Three Recommendations for Improving Periodontal and Systemic Health
In an effort to improve both the periodontal and systemic health of our patients, several studies over the past 10-20 years have tried to better define the association between periodontal health and systemic conditions.
To that end, the American Academy of Periodontology (AAP), in collaboration with the European Federation of Periodontology (EFP), recently published a series of reports that analyze the scientific evidence linking periodontal disease to other systemic diseases, including diabetes, cardiovascular disease and adverse pregnancy outcomes.
These reports, which appear in both the Journal of Periodontology and the Journal of Clinical Periodontology, also outline clinical recommendations for dental professionals to use when treating patients at risk for, or presenting with, certain medical conditions.
Specifically, the consensus reports conclude:
- There is strong epidemiologic evidence that periodontitis provides an increased risk for future cardiovascular disease. Dental professionals should discuss other risk factors for cardiovascular disease with their patients, including hypertension, obesity, and tobacco use. The treatment of periodontitis in patients with a history of cardiovascular disease should follow the American Heart Association guidelines for elective procedures.
- There is an independent association between moderate to severe periodontitis and an increased risk for the development or progression of diabetes. Periodontal interventions may provide beneficial effects on diabetes outcomes in some patients, so regular comprehensive periodontal evaluations should be part of an ongoing diabetes management program.
- While some studies suggest a modest association between maternal periodontitis and adverse pregnancy outcomes, there is currently insufficient evidence that periodontal therapy can be recommended as a means to improve pregnancy outcomes. Periodontal therapy is considered safe in pregnant women and can result in improved periodontal health, but dental professionals are urged to adhere to general obstetric guidelines that suggest elective procedures should be avoided in the first trimester.
Evidence suggests there is also a relationship between periodontitis and other systemic diseases, including chronic obstructive pulmonary disease, pneumonia, chronic kidney disease, rheumatoid arthritis, cognitive impairment, obesity, metabolic syndrome and cancer. However, additional studies are needed to better understand these associations
Developed at a joint workshop held in Segovia, Spain in November 2012, more than 70 international experts met to conduct an intense review of the available evidence supporting the association between periodontitis and other systemic diseases.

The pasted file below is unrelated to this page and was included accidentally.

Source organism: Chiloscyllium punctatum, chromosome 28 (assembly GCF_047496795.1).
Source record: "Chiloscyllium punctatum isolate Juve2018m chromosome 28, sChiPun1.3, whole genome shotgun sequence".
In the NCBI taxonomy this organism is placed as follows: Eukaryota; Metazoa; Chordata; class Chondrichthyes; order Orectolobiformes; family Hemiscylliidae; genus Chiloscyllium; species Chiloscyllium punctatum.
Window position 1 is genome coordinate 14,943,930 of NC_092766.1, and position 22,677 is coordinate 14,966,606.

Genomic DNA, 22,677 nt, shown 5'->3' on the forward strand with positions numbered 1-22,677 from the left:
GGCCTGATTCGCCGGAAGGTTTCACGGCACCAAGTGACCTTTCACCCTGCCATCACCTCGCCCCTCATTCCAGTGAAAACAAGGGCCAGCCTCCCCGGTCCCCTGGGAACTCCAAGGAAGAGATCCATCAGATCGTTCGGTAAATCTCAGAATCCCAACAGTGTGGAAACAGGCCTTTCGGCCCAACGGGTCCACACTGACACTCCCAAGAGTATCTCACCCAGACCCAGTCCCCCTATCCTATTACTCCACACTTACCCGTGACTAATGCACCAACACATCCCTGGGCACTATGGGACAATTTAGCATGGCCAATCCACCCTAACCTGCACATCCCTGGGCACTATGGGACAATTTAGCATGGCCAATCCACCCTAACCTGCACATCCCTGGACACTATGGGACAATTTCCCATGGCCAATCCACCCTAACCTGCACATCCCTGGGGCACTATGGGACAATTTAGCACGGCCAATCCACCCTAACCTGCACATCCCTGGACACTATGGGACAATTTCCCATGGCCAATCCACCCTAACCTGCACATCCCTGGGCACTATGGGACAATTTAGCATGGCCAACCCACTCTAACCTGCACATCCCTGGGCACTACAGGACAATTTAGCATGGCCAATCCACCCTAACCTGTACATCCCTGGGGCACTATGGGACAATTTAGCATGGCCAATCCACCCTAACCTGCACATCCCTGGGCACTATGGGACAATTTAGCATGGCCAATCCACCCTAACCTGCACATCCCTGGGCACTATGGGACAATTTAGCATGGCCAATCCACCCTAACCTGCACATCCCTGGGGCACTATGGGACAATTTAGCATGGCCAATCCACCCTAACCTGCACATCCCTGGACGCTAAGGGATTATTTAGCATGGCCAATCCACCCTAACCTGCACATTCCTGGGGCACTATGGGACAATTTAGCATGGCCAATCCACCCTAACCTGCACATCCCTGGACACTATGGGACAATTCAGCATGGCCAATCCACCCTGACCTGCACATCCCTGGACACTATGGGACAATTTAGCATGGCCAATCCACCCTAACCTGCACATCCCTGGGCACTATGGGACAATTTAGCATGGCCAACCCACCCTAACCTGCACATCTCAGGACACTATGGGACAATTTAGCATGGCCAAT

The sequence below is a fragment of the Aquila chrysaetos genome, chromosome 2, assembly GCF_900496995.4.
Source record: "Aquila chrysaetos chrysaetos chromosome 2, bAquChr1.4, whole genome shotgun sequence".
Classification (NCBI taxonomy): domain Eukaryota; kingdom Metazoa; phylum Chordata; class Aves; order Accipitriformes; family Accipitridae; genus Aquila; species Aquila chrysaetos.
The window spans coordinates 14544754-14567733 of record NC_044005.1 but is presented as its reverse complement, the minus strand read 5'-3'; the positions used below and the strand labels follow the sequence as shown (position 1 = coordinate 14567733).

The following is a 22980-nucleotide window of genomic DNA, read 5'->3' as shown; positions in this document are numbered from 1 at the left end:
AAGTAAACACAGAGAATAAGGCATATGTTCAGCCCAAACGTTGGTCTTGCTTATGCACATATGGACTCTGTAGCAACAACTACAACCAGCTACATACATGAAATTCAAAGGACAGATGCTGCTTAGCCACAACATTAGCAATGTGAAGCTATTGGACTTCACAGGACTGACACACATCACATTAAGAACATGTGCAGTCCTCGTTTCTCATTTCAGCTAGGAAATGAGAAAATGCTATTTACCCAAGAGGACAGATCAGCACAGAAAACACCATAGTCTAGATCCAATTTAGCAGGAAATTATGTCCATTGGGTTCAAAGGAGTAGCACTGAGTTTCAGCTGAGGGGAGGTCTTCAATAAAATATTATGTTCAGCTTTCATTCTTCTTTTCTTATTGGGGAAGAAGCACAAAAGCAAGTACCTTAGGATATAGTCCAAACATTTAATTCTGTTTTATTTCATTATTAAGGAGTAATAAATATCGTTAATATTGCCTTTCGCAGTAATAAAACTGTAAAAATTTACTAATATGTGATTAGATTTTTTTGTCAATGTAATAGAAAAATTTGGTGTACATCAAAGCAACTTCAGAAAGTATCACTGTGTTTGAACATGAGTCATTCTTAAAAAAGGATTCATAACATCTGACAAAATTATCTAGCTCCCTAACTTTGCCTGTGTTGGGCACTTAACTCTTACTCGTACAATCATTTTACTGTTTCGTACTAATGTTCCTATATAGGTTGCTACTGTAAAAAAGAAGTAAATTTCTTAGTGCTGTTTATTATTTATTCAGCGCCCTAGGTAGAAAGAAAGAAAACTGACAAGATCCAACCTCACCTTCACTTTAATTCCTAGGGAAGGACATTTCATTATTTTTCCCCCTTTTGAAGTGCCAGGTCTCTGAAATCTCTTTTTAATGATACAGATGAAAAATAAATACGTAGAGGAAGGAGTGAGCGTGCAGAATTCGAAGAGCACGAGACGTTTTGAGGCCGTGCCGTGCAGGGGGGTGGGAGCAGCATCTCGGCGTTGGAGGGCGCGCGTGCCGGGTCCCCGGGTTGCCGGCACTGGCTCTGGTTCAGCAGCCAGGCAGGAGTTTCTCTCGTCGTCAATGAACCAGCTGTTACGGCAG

“These consensus reports confirm that periodontitis is related to other conditions, especially diabetes, cardiovascular disease and adverse pregnancy outcomes. Since we know that nearly half of U.S. adults have periodontitis, it is imperative that patients are made aware of their increased risk for systemic disease,” said Robert Genco, DDS, PhD, co-chair of the EFP-AAP 2012 Workshop Organizing Committee and Distinguished Professor at The State University of New York at Buffalo. “The AAP’s collaboration with the EFP provides the ability to promote the importance of periodontal health in maintaining overall health on a widespread scale.”
Nancy L. Newhouse, DDS, MS, President of the American Academy of Periodontology and an Assistant Clinical Professor at the University of Missouri – Kansas City School of Dentistry said, “The AAP was honored to be part of this milestone event.”
She continued, “Periodontists, and all dental professionals, share a responsibility in managing the periodontal health of our patients. These findings only help us be more effective.”
As the evidence in the consensus reports indicate, treating a patient for periodontal disease may help their overall health. Use these new consensus reports to better understand the relationship between periodontal disease and other diseases. Doing so will help you improve both the periodontal and systemic health of your patients.
(You may access the complete consensus reports for free online here.)
And, if any of your patients show signs of periodontal disease, let them know that new treatment options such as LANAP are available to them. Have them contact our office here [mailto:firstname.lastname@example.org]or call (904)-731-1324 to set up a consultation. With your help, we can reduce periodontal disease, and help your patients have the best overall health possible.
- Posted in Periodontist
- May 24th 2013